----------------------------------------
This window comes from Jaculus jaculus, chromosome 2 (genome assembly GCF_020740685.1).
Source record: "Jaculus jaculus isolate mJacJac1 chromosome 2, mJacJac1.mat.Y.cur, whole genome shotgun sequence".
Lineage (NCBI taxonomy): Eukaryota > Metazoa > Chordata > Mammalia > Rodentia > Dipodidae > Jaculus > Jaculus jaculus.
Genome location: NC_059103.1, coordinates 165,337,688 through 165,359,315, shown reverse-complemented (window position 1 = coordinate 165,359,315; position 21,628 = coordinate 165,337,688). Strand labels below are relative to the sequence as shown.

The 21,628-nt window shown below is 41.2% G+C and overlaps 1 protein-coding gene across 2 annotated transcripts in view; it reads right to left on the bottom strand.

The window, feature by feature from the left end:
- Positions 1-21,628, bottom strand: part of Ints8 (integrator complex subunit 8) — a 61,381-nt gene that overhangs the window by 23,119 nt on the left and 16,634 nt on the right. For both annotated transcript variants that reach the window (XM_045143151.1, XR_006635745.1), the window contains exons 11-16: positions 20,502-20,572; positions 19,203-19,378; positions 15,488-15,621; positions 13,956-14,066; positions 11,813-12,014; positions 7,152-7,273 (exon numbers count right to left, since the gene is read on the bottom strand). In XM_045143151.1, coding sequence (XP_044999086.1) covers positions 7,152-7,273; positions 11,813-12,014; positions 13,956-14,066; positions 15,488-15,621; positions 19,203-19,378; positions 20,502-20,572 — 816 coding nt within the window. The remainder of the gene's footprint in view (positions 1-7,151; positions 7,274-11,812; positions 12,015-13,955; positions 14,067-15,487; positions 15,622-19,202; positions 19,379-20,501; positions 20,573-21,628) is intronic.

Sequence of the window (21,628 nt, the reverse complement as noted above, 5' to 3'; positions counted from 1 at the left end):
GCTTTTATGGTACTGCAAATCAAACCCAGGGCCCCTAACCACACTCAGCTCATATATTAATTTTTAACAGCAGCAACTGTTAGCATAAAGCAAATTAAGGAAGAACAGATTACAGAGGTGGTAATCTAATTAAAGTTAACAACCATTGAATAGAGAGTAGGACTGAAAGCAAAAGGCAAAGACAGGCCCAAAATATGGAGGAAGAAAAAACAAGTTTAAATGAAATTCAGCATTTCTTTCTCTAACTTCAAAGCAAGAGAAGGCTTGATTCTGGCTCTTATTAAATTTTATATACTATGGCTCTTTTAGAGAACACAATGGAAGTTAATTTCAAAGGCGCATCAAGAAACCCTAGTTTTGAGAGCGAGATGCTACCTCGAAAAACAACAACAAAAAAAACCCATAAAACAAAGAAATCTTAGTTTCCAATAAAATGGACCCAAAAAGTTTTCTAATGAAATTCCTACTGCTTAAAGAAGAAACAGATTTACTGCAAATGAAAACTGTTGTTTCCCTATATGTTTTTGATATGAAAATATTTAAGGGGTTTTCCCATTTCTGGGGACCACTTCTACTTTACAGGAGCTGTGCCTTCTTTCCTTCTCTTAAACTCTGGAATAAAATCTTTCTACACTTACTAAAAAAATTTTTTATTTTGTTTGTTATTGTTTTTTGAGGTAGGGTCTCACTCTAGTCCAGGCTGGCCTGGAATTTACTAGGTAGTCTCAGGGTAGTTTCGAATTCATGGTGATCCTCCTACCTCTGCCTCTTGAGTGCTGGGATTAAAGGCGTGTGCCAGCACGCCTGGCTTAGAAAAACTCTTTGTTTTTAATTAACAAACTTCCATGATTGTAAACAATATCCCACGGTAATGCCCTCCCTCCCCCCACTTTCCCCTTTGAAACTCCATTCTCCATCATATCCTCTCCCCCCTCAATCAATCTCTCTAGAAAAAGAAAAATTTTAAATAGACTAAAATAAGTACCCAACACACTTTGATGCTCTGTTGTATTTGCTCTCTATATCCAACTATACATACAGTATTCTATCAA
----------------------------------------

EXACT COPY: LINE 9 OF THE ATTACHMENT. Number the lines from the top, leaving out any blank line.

GCTTTTATGGTACTGCAAATCAAACCCAGGGCCCCTAACCACACTCAGCTCATATATTAATTTTTAACAGCAGCAACTGTTAGCATAAAGCAAATTAAGGAAGAACAGATTACAGAGGTGGTAATCTAATTAAAGTTAACAACCATTGAATAGAGAGTAGGACTGAAAGCAAAAGGCAAAGACAGGCCCAAAATATGGAGGAAGAAAAAACAAGTTTAAATGAAATTCAGCATTTCTTTCTCTAACTTCAAAGCAAGAGAAGGCTTGATTCTGGCTCTTATTAAATTTTATATACTATGGCTCTTTTAGAGAACACAATGGAAGTTAATTTCAAAGGCGCATCAAGAAACCCTAGTTTTGAGAGCGAGATGCTACCTCGAAAAACAACAACAAAAAAAACCCATAAAACAAAGAAATCTTAGTTTCCAATAAAATGGACCCAAAAAGTTTTCTAATGAAATTCCTACTGCTTAAAGAAGAAACAGATTTACTGCAAATGAAAACTGTTGTTTCCCTATATGTTTTTGATATGAAAATATTTAAGGGGTTTTCCCATTTCTGGGGACCACTTCTACTTTACAGGAGCTGTGCCTTCTTTCCTTCTCTTAAACTCTGGAATAAAATCTTTCTACACTTACTAAAAAAATTTTTTATTTTGTTTGTTATTGTTTTTTGAGGTAGGGTCTCACTCTAGTCCAGGCTGGCCTGGAATTTACTAGGTAGTCTCAGGGTAGTTTCGAATTCATGGTGATCCTCCTACCTCTGCCTCTTGAGTGCTGGGATTAAAGGCGTGTGCCAGCACGCCTGGCTTAGAAAAACTCTTTGTTTTTAATTAACAAACTTCCATGATTGTAAACAATATCCCACGGTAATGCCCTCCCTCCCCCCACTTTCCCCTTTGAAACTCCATTCTCCATCATATCCTCTCCCCCCTCAATCAATCTCTCTAGAAAAAGAAAAATTTTAAATAGACTAAAATAAGTACCCAACACACTTTGATGCTCTGTTGTATTTGCTCTCTATATCCAACTATACATACAGTATTCTATCAA